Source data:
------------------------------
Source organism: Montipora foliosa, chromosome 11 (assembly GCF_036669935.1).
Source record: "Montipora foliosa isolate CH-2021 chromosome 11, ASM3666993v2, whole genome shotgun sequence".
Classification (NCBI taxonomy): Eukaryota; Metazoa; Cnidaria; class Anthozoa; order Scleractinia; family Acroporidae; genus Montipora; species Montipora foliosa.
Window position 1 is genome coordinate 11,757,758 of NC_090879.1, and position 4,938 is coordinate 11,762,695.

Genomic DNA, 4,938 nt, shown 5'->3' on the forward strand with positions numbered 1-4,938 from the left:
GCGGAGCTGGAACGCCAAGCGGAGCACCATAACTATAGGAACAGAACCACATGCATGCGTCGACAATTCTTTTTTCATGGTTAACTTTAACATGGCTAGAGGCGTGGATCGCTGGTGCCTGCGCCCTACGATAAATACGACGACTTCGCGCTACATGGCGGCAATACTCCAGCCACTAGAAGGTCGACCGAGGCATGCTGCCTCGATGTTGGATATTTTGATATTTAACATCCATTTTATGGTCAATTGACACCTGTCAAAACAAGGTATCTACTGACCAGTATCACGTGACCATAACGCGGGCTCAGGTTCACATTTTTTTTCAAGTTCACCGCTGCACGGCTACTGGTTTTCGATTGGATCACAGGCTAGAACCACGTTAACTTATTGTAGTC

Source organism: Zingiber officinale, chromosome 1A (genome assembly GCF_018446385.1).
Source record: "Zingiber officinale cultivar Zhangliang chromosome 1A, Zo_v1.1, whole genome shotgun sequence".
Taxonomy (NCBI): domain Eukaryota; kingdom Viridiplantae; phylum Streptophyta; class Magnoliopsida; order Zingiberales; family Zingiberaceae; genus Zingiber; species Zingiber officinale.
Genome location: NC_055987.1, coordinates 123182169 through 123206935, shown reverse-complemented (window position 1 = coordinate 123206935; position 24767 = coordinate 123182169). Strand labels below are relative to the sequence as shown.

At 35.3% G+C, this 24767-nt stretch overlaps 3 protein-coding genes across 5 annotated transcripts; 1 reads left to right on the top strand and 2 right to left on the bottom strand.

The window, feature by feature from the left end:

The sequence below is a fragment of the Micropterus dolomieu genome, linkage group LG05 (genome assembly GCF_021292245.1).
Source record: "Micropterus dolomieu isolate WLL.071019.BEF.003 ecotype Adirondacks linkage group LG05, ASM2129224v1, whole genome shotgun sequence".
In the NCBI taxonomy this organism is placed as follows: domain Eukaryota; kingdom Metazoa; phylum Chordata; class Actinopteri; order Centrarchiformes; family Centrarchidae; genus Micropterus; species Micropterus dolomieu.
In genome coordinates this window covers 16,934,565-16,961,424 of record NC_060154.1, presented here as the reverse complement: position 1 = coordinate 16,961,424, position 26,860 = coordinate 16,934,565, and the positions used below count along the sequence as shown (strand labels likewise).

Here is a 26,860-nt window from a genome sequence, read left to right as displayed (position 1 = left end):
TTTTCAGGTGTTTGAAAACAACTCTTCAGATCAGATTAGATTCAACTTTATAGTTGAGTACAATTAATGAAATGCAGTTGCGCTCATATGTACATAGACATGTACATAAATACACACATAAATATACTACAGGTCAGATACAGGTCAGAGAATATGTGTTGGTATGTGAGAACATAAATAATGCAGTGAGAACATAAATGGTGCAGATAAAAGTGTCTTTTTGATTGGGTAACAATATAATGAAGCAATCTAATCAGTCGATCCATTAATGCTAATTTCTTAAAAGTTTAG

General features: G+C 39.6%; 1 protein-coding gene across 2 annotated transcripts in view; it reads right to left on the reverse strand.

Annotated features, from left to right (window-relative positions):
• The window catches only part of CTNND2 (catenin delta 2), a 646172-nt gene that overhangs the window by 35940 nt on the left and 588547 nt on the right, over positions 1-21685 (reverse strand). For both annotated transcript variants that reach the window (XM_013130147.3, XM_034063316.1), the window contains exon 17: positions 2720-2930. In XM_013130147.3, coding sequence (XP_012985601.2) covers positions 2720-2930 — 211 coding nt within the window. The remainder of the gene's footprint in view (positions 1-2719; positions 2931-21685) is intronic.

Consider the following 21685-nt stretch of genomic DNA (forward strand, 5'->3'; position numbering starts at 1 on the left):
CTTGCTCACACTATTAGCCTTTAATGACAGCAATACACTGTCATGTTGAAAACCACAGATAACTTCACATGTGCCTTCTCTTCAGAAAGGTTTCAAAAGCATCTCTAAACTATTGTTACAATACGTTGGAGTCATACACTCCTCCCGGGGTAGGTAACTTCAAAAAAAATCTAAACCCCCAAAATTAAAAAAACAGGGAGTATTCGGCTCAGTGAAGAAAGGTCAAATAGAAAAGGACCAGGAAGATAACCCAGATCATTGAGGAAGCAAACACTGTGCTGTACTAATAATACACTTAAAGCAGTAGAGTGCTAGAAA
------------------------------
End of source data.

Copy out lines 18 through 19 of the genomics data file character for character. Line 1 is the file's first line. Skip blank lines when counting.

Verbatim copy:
TTTTCAGGTGTTTGAAAACAACTCTTCAGATCAGATTAGATTCAACTTTATAGTTGAGTACAATTAATGAAATGCAGTTGCGCTCATATGTACATAGACATGTACATAAATACACACATAAATATACTACAGGTCAGATACAGGTCAGAGAATATGTGTTGGTATGTGAGAACATAAATAATGCAGTGAGAACATAAATGGTGCAGATAAAAGTGTCTTTTTGATTGGGTAACAATATAATGAAGCAATCTAATCAGTCGATCCATTAATGCTAATTTCTTAAAAGTTTAG

General features: G+C 39.6%; 1 protein-coding gene across 2 annotated transcripts in view; it reads right to left on the reverse strand.